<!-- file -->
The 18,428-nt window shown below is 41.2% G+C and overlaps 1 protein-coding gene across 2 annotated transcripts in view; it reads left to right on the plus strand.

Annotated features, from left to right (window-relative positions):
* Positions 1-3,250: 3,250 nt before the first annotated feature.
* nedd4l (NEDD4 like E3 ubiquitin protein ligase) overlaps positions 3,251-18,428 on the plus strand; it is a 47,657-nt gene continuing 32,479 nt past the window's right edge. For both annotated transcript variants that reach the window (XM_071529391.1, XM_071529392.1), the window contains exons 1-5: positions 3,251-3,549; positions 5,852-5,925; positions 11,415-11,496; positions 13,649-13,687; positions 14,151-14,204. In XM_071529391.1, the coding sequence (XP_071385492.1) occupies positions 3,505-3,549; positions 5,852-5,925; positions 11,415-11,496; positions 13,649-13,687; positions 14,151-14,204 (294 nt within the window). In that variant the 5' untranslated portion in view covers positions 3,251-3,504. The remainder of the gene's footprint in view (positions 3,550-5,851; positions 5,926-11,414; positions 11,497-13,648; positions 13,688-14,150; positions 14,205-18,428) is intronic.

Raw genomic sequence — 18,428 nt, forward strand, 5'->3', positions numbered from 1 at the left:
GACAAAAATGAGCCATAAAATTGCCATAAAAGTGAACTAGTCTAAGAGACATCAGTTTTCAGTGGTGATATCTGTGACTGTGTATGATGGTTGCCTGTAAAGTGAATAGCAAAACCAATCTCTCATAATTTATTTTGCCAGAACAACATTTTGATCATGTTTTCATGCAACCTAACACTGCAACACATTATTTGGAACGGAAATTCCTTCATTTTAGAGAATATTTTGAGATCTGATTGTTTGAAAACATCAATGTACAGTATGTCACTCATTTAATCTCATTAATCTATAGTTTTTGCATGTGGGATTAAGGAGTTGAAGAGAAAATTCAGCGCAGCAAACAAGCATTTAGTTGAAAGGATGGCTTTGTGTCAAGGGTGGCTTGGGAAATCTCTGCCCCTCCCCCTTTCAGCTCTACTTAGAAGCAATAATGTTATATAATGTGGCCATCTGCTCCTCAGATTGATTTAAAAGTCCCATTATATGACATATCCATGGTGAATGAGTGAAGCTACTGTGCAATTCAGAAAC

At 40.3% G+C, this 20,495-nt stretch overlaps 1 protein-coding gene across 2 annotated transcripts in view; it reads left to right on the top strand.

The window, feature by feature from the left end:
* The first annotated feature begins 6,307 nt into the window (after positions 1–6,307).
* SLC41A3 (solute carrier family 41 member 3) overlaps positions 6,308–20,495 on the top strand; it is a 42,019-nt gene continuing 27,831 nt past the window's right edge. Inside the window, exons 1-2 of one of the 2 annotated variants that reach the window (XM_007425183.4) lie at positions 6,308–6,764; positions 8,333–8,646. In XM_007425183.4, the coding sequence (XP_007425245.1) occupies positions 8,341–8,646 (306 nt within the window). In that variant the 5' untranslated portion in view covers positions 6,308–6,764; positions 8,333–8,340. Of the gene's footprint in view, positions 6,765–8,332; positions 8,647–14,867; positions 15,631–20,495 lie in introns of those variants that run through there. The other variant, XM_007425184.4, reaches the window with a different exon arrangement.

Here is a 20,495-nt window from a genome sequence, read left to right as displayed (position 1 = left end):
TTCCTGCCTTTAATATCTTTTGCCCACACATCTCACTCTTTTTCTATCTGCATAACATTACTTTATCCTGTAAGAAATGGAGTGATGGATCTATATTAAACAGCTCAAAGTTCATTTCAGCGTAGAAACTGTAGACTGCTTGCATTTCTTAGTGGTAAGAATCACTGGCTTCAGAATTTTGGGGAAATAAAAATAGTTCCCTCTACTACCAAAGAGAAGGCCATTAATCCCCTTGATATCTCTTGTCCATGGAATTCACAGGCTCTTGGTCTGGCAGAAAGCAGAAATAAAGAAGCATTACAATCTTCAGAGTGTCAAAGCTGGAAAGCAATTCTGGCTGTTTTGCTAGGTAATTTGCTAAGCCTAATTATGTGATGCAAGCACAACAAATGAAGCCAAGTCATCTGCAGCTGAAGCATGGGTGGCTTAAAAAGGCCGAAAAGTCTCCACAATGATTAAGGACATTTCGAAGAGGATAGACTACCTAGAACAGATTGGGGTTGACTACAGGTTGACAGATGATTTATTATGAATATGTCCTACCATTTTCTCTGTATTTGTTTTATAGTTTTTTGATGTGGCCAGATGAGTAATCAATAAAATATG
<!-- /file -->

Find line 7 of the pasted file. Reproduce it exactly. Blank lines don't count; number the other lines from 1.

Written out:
At 40.3% G+C, this 20,495-nt stretch overlaps 1 protein-coding gene across 2 annotated transcripts in view; it reads left to right on the top strand.